In Afghanistan election, a key test for fighting corruption
How election officials handle reports of fraud following Saturday's parliamentary Afghanistan election will go a long way in determining Afghans' respect for government and the rule of law.
Corruption and insecurity across the country empower government officials, armed strongmen, and candidates to bully and bribe election workers. And the commission assigned to handle any complaints has been weakened since last year’s fraud-marred presidential election.
The danger that this election could be dominated by reports of fraud looms large over the international coalition’s efforts to stabilize Afghanistan and to convince the population to resolve their divisions through democratic means. But whether dirty tricks weaken respect for the government and the rule of law in the long run will depend partly on how credibly reports of fraud are handled.
“I think the vote itself is not going to be very clean,” says Martine van Bijlert, codirector of the Afghanistan Analysts Network in Kabul. “It’s going to be very hard, but if you can deal with this mess in a way that will convince Afghan voters that fairness was restored that would be very important.”
In previous elections, election officials and some in the international community attempted to gloss over the problems – with bad results.
“What you lose every time is, you lose [not just] the credibility of the vote but also those who are elected by the vote, those who count the vote, those who back it,” says Ms. Van Bijlert.
Indeed, there are already signs among ordinary Afghans that they are losing faith in the process.
“It’s going to be a waste of time,” says Zabiullah Sakhizada, a driver in Kabul who says he isn’t voting this time. “The last election between Abdullah Abdullah and President Karzai made me think I am done with it…. It was proved that Karzai did fraud, but still he won.”
Some improvements have been made to the election system this time around.
Last time, much of the manipulation was found to have been committed at all levels of the Independent Election Commission (IEC), the body running the elections. In response, the IEC chief was replaced with someone who has won respect among international experts.
Some 6,000 election workers were not rehired. And in an effort to break up any corrupt deals struck with the new batch, the IEC shuffled its top on-the-ground officials to new regions just weeks before the polling.
The measure isn’t foolproof: They could also be bribed and intimidated in their new postings. But at least many are now working outside their home regions, with little time to get snarled in local politics.
The IEC also improved the security of ballots by bar-coding them and outlawing the sharing of excess ballots at one polling station with a station next door. And the organization announced early which polling centers would be closed due to insecurity – an ambiguity that led to “ghost” stations that never opened but posted results.
“I’m cautiously optimistic. I think they’ve got a system in place that, if it’s executed as it’s designed, will be a reasonably good election. So the question is how close to the way the system is designed is it executed?” says Glenn Cowan, an election monitor with Democracy International.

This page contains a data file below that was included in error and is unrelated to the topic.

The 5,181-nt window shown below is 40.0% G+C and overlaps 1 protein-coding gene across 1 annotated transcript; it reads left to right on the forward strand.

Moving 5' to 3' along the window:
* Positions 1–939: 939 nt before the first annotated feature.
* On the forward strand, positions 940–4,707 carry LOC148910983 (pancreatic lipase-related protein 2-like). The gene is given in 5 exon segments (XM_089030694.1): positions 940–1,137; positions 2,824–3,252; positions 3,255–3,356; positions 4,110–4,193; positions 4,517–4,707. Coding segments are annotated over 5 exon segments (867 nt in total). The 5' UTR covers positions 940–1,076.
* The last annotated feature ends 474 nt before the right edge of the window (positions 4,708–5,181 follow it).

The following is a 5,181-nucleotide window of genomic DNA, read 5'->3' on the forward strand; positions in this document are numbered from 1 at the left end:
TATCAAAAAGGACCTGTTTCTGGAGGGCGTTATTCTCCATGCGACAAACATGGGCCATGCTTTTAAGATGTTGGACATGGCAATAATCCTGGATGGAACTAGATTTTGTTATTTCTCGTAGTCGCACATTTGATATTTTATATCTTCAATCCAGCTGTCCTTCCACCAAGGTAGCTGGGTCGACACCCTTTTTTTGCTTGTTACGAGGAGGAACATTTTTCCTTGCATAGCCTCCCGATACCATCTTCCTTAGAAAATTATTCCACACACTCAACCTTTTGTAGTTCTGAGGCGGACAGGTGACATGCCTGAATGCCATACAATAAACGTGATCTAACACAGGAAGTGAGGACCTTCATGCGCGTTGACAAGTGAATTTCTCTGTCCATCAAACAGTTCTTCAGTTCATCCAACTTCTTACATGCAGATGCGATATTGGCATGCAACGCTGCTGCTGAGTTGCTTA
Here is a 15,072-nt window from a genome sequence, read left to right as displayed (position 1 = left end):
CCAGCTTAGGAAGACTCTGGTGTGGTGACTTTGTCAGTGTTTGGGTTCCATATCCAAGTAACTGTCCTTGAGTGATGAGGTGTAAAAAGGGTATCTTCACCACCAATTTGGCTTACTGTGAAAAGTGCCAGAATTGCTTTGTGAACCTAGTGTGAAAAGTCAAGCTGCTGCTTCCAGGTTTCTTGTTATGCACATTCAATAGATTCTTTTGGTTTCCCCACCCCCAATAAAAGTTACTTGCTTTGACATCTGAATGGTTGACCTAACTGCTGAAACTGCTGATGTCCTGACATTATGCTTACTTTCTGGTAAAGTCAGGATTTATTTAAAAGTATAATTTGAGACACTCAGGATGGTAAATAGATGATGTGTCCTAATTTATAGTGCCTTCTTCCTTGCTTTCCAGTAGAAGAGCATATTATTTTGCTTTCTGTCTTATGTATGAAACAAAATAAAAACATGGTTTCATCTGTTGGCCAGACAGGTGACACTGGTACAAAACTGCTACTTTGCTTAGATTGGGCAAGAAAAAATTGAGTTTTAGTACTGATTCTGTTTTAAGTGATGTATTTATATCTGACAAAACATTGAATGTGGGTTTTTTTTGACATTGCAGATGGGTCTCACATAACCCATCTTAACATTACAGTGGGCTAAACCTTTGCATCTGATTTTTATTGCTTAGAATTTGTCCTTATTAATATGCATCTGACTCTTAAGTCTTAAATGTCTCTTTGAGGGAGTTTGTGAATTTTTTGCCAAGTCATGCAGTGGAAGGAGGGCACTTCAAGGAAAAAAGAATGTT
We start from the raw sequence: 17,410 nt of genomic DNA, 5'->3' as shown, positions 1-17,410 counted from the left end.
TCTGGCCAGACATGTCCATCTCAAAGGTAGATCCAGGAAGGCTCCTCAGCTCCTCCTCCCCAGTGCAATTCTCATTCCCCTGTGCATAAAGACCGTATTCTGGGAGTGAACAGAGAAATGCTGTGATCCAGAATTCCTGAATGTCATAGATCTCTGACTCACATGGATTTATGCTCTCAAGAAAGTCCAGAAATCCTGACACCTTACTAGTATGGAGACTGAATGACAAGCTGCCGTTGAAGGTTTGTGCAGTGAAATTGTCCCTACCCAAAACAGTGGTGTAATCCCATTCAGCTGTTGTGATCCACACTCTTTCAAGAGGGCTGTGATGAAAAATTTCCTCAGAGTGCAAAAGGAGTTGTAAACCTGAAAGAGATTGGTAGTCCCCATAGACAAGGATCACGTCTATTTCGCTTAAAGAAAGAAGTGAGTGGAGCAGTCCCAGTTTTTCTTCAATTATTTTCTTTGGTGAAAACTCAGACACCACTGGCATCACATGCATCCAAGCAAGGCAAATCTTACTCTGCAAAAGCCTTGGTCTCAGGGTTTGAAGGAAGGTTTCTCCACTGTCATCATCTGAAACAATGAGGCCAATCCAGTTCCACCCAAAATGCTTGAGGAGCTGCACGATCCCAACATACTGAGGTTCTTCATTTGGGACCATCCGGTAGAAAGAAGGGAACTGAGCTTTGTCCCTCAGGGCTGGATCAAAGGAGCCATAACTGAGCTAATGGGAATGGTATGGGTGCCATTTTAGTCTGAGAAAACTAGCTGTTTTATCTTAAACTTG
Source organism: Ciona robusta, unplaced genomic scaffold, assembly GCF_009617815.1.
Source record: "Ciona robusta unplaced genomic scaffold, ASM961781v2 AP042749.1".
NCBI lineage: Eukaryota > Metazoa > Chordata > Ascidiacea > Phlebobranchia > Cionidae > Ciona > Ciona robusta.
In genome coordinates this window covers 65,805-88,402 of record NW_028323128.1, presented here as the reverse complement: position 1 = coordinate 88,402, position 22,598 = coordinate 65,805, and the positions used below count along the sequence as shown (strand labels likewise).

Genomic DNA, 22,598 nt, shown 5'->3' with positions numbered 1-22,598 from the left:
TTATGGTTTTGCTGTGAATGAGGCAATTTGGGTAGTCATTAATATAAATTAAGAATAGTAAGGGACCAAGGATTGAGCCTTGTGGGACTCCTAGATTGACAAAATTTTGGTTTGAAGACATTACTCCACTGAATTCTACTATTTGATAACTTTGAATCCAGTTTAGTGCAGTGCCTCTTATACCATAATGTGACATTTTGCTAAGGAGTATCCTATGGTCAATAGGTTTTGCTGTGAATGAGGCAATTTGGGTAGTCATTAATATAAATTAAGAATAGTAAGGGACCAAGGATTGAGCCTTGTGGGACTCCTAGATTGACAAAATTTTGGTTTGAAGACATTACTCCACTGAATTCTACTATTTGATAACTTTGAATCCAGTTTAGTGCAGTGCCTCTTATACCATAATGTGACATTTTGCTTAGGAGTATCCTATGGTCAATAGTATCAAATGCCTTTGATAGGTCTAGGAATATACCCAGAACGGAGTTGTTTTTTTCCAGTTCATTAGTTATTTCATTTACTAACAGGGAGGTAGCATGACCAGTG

But major problems have not been rectified.
The country still has no reliable voter registration roll. That weakens efforts to clamp down on multiple voting.
Reports are circulating that fake registration cards are being printed. But there’s already a glut of real cards. The IEC has distributed voter cards to 17.4 million people, but estimates that there are fewer than 12.6 million eligible voters.
And the Electoral Complaints Commission (ECC), the body charged with adjudicating complaints and investigating irregularities, came under intense political pressure from Karzai.
The ECC worries experts. Karzai appointed the members, a majority of whom are Afghan.
One of the two international members, Johann Kriegler, tried to dial back expectations about the ECC at a press conference heading into voting day, saying the group is “not Superman.”
The other international member, Safwat Sidqi, says in a Monitor interview that, depending on the volume of complaints, “we should be finished maybe from two weeks to three weeks” from election day. That suggests the group expects to move faster or work less than their predecessors, who spent two months finalizing key rulings after the presidential election.
Transparency has been a problem. On Wednesday, they reported receiving a total of 1,089 complaints but have dealt with only 558 so far. The remainder will be decided before Saturday, they say, but as of Friday night, many decisions remain unannounced.
Asked about the lack of information on decisions, Mr. Sidqi said: “To tell you the truth, it has something to do with the culture. Any government bodies are reluctant to reveal their decisions, though it is obliged by law.” Additionally, he says, sometimes there is a reluctance to risk the lives of those who came forward to complain.
For monitoring groups, the level of action on complaints is worrying.
“We are disappointed, because we saw very little action from the ECC during the campaigns. Few candidates were sanctioned for electoral offenses, and the candidates the commission did sanction were not the most serious offenders,” said Jandad Spinghar, the executive director of the Free and Fair Election Foundation of Afghanistan in a press release.
The ECC’s Sidqi responded that sometimes they lacked concrete evidence against violators, so “we took other measures letting them know that they might be under investigation."